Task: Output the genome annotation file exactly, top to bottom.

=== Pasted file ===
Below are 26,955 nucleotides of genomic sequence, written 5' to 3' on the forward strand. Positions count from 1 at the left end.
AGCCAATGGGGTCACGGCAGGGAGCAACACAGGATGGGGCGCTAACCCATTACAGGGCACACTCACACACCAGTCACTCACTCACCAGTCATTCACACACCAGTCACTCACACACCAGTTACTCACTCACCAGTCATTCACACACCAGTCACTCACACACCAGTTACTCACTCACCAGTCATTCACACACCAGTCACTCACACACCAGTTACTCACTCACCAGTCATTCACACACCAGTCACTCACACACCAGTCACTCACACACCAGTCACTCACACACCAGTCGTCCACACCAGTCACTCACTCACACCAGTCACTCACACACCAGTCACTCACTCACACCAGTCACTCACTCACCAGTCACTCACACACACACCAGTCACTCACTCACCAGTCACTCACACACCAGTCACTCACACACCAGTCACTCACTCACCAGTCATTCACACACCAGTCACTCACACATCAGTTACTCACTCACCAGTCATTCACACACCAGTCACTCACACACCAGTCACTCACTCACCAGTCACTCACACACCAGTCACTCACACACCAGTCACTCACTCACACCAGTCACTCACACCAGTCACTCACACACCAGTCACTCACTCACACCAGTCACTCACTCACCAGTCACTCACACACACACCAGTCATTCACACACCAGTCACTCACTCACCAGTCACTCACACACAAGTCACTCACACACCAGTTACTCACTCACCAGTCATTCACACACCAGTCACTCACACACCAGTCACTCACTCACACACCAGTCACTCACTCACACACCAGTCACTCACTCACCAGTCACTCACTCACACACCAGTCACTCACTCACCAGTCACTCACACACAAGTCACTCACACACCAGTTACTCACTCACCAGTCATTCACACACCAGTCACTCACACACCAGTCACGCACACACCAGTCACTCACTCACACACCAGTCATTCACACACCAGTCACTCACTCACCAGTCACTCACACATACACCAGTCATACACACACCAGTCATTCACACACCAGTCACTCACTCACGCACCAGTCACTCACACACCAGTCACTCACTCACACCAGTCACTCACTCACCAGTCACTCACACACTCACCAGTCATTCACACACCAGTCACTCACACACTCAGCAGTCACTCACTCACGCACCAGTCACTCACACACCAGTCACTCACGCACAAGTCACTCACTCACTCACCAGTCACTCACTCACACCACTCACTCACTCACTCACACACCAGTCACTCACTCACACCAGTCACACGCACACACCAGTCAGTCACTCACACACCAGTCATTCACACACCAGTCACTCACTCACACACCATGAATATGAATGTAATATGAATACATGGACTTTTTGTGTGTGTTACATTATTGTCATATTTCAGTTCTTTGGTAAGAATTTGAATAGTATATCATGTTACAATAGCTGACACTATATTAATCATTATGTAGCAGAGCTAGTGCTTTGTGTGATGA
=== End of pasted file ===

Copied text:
Below are 26,955 nucleotides of genomic sequence, written 5' to 3' on the forward strand. Positions count from 1 at the left end.
AGCCAATGGGGTCACGGCAGGGAGCAACACAGGATGGGGCGCTAACCCATTACAGGGCACACTCACACACCAGTCACTCACTCACCAGTCATTCACACACCAGTCACTCACACACCAGTTACTCACTCACCAGTCATTCACACACCAGTCACTCACACACCAGTTACTCACTCACCAGTCATTCACACACCAGTCACTCACACACCAGTTACTCACTCACCAGTCATTCACACACCAGTCACTCACACACCAGTCACTCACACACCAGTCACTCACACACCAGTCGTCCACACCAGTCACTCACTCACACCAGTCACTCACACACCAGTCACTCACTCACACCAGTCACTCACTCACCAGTCACTCACACACACACCAGTCACTCACTCACCAGTCACTCACACACCAGTCACTCACACACCAGTCACTCACTCACCAGTCATTCACACACCAGTCACTCACACATCAGTTACTCACTCACCAGTCATTCACACACCAGTCACTCACACACCAGTCACTCACTCACCAGTCACTCACACACCAGTCACTCACACACCAGTCACTCACTCACACCAGTCACTCACACCAGTCACTCACACACCAGTCACTCACTCACACCAGTCACTCACTCACCAGTCACTCACACACACACCAGTCATTCACACACCAGTCACTCACTCACCAGTCACTCACACACAAGTCACTCACACACCAGTTACTCACTCACCAGTCATTCACACACCAGTCACTCACACACCAGTCACTCACTCACACACCAGTCACTCACTCACACACCAGTCACTCACTCACCAGTCACTCACTCACACACCAGTCACTCACTCACCAGTCACTCACACACAAGTCACTCACACACCAGTTACTCACTCACCAGTCATTCACACACCAGTCACTCACACACCAGTCACGCACACACCAGTCACTCACTCACACACCAGTCATTCACACACCAGTCACTCACTCACCAGTCACTCACACATACACCAGTCATACACACACCAGTCATTCACACACCAGTCACTCACTCACGCACCAGTCACTCACACACCAGTCACTCACTCACACCAGTCACTCACTCACCAGTCACTCACACACTCACCAGTCATTCACACACCAGTCACTCACACACTCAGCAGTCACTCACTCACGCACCAGTCACTCACACACCAGTCACTCACGCACAAGTCACTCACTCACTCACCAGTCACTCACTCACACCACTCACTCACTCACTCACACACCAGTCACTCACTCACACCAGTCACACGCACACACCAGTCAGTCACTCACACACCAGTCATTCACACACCAGTCACTCACTCACACACCATGAATATGAATGTAATATGAATACATGGACTTTTTGTGTGTGTTACATTATTGTCATATTTCAGTTCTTTGGTAAGAATTTGAATAGTATATCATGTTACAATAGCTGACACTATATTAATCATTATGTAGCAGAGCTAGTGCTTTGTGTGATGA